“And the Word became flesh and dwelt among us, and we have seen his glory, glory as of the only Son from the Father, full of grace and truth.” John 1:14
I love all the lights, glitter and excitement of the holidays! Christmas music usually starts playing at my desk on November 1st. I start daydreaming about how I’m going to decorate my home, what order I want to watch all my Christmas movies in, and all the presents I want to buy for my friends and family (with no thought of how I’m going to pay for them). I’m captivated by the romantic songs about winter wonderlands, warm fires when it’s so cold outside, and trimming the tree with decorations bought at Tiffany’s. Then there are the touching commercials and the family-oriented movies…the excitement of little kids and the romance of mom and dad under the mistletoe. It’s all about having someone to share the holidays with …family…which is wonderful.
But what if you don’t have a family of your own or you’ve lost someone you love or you’re still waiting for the chance to love that special someone? The season can become very lonely with reminders around every corner. It can even become overwhelming at times. So what can we do? Well, I try to remember that, while all the cultural festivities of the holidays can be fun, this season is really a celebration of the gift of Jesus. Where would I be without Him—the One that laid aside His heavenly robes to be born in a stable 2000 years ago to suffer loneliness, sorrow, and pain and to give His life on a splintery, wooden cross for the salvation of the world? He suffered such immense loneliness on the Cross so that I would never have to; the loneliness I feel at times is just an echo to remind me that I am meant for another world. So I go for a walk to think and pray or just sit still for a while and know that He is God. Or I soak up some Scripture; I’m reading through the Gospels right now. It’s been refreshing to just read through and be reminded of Jesus’ earthly ministry—how kind, how loving, how sincere, how fierce, how gentle he was in his interactions with people. Or I try to find some way to serve or love someone who may be feeling lonely, too.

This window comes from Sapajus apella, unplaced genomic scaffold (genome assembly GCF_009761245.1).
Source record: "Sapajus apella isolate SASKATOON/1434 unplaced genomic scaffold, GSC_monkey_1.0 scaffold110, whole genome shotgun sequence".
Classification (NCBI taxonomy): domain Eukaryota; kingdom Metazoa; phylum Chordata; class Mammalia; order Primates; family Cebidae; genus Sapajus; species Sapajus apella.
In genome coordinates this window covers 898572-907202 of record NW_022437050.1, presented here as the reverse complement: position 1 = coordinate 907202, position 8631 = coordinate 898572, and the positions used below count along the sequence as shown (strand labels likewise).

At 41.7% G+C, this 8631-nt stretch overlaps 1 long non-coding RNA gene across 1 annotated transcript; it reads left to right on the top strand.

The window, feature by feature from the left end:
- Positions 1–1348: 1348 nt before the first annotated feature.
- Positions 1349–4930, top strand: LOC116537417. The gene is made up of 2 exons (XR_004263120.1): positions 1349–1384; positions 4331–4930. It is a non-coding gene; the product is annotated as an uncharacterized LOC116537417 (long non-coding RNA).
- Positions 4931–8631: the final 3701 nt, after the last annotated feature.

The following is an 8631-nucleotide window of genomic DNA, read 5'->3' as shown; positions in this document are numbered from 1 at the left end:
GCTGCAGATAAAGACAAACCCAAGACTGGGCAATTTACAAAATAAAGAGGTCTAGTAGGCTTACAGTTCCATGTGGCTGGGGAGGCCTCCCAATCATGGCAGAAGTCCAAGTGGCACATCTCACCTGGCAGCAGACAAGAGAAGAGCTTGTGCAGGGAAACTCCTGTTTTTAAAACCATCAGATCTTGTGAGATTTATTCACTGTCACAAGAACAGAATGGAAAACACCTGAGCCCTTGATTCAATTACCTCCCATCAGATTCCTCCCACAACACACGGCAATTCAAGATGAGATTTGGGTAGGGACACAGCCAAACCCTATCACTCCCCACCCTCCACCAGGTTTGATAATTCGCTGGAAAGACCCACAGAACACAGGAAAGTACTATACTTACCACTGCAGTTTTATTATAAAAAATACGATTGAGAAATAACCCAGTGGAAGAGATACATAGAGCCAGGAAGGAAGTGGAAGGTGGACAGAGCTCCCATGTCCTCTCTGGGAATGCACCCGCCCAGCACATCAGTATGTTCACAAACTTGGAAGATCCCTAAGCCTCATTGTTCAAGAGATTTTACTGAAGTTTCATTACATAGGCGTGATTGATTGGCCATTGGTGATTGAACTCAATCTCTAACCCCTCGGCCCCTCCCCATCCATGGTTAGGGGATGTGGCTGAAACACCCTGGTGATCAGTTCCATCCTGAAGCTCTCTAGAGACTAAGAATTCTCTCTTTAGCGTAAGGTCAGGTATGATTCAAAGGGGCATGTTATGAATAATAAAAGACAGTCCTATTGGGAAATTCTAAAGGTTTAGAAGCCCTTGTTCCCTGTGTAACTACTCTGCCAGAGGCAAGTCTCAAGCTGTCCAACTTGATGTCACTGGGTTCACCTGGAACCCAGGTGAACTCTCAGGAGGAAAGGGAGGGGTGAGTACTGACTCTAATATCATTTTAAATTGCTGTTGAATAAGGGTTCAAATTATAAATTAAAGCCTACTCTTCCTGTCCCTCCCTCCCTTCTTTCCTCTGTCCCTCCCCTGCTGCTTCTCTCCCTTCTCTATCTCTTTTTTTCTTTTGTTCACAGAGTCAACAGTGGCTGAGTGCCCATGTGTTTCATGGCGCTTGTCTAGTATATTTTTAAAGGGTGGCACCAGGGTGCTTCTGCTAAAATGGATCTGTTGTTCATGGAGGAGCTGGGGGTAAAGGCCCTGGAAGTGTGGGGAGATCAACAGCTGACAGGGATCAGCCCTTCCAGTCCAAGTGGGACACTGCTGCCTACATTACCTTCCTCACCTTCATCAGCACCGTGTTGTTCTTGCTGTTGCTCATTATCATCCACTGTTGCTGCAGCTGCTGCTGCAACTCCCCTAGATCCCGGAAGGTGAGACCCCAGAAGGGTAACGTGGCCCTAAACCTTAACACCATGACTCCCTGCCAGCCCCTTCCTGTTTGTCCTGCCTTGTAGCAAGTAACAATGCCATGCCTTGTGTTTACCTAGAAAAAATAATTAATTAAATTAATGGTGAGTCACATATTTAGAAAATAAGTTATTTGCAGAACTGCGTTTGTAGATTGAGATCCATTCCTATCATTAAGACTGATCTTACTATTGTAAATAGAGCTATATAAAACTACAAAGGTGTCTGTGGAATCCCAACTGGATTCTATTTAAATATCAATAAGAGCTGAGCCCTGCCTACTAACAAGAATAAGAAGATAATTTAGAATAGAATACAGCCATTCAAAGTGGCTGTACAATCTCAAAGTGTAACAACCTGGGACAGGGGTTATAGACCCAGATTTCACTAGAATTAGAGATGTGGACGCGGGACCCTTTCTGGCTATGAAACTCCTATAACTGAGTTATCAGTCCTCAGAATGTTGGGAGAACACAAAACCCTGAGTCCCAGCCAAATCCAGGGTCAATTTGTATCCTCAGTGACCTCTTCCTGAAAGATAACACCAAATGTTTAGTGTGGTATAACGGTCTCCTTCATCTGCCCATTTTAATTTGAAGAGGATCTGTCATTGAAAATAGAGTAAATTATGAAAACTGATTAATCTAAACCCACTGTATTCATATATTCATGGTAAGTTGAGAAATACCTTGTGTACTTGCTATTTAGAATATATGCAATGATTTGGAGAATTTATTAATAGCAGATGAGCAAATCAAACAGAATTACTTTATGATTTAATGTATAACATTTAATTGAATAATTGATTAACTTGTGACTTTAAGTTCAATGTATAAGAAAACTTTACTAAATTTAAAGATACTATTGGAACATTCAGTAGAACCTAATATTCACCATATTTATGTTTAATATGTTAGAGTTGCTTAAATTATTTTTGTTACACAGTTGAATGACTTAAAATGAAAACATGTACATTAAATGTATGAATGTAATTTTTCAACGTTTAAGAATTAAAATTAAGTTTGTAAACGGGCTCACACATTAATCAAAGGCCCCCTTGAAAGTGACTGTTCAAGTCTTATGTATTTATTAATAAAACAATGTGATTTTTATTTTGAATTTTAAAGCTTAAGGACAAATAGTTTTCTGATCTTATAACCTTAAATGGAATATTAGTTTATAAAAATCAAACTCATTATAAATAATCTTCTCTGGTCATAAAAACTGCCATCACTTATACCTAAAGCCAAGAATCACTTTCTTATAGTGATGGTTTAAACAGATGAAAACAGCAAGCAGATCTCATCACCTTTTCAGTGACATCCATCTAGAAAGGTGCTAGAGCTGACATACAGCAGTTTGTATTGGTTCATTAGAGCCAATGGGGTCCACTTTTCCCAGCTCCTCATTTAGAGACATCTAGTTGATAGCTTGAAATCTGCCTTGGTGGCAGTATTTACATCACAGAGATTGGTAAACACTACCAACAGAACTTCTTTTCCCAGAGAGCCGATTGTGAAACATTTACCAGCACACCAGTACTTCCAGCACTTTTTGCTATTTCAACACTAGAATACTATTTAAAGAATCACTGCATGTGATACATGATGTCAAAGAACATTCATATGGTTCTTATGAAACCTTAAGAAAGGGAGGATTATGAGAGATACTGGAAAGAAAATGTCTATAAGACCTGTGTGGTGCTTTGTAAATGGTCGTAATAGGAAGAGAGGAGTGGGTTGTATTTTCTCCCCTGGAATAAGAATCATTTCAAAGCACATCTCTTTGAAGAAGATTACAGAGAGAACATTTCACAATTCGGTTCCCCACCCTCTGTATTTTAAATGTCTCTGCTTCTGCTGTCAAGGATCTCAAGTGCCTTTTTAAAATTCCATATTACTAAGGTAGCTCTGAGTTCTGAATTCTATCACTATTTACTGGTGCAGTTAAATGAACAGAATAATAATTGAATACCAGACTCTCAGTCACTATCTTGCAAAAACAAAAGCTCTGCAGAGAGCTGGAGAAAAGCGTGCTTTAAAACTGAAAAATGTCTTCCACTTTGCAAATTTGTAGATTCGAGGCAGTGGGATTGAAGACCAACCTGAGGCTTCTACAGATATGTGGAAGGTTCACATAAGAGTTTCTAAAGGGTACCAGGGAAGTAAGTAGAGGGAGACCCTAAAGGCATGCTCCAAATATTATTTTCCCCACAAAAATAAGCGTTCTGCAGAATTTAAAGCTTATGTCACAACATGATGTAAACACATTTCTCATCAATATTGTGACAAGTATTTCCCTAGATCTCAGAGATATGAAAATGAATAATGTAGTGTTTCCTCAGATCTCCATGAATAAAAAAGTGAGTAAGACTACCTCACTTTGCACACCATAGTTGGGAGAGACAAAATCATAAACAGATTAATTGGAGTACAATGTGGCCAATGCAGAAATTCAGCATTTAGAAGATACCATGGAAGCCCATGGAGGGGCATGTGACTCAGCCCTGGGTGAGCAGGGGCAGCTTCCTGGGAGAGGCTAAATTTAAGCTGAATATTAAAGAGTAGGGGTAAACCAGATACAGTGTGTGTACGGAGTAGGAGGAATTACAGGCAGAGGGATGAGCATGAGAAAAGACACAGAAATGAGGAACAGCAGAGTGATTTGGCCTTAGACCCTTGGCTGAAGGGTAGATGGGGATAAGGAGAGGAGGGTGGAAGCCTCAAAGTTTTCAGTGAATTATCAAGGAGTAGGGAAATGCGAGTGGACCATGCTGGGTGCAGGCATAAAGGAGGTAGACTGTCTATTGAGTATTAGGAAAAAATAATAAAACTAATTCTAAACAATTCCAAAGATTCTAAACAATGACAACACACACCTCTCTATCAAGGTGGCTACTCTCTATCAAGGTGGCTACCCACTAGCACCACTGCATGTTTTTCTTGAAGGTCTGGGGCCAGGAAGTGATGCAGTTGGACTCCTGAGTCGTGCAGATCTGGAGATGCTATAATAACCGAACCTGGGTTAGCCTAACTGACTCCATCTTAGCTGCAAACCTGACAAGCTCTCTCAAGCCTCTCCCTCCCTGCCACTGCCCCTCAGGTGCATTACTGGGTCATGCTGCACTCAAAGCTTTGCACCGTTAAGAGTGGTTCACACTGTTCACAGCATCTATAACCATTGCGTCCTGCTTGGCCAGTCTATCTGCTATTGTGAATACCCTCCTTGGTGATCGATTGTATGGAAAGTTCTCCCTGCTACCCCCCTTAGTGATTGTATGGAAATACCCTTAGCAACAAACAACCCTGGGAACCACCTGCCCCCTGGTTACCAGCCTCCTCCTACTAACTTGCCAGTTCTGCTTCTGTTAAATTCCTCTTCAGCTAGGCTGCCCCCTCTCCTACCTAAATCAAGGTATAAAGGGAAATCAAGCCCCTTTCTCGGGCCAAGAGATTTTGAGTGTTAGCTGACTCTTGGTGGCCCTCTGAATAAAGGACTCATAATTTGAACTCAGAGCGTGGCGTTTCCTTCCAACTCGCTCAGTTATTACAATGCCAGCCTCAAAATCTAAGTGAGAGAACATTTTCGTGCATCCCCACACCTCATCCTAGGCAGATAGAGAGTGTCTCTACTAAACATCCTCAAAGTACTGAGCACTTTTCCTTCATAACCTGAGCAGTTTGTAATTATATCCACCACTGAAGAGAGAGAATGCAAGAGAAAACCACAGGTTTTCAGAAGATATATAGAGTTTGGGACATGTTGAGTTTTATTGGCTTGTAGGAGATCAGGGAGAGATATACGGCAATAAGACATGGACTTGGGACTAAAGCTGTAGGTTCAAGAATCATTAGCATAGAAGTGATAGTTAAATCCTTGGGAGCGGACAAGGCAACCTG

Elisabeth Elliot is one of my spiritual heroes. She became a spiritual mother to me in my teen years when I discovered her writings. She has taught me a lot. She is the widow of missionary, Jim Elliot, who was martyred in Ecuador in 1956 (three years after they had married). She remarried years later and was widowed again, but this time she lost her husband to cancer. I highly recommend anything she’s written. Here are some ways she found hope in the midst of deep loneliness and grief:
“The next thing to do is to accept my loneliness. When God takes a loved person from my life, it is in order to call me, in a new way, to himself. It is therefore a vocation. . . .
The acceptance of loneliness can be followed immediately by the offering of it up to God. Something mysterious and miraculous transpires as soon as something is held up in our hands as a gift. He takes it from us, as Jesus took the little lunch when five thousand people were hungry. He gives thanks for it and then, breaking it, transforms it for the good of others. Loneliness looks pretty paltry as a gift to offer to God – but then when you come to think of it so does anything else we might offer. . . .
The last of the helps I have found is to do something for somebody else. There is nothing like definite, overt action to overcome the inertia of grief.”
(Elisabeth Elliot, “The Ones Who Are Left,” Christianity Today, 27 February 1976, pages 7-9.)
So this year, if you are lonely, offer it as a gift to God. “The sacrifices of God are a broken spirit; a broken and contrite heart, O God, you will not despise.” (Psalm 51:17) And don’t forget that God makes amazing exchanges—His beauty for your ashes, His righteousness for our sinfulness. He is a man of sorrows and acquainted with grief. He will accept your offering and give peace and comfort to you in return.
“The LORD is near to the brokenhearted and saves the crushed in spirit.” Psalm 34:18
(HT: Ray Ortlund for the Elisabeth Elliot quote.)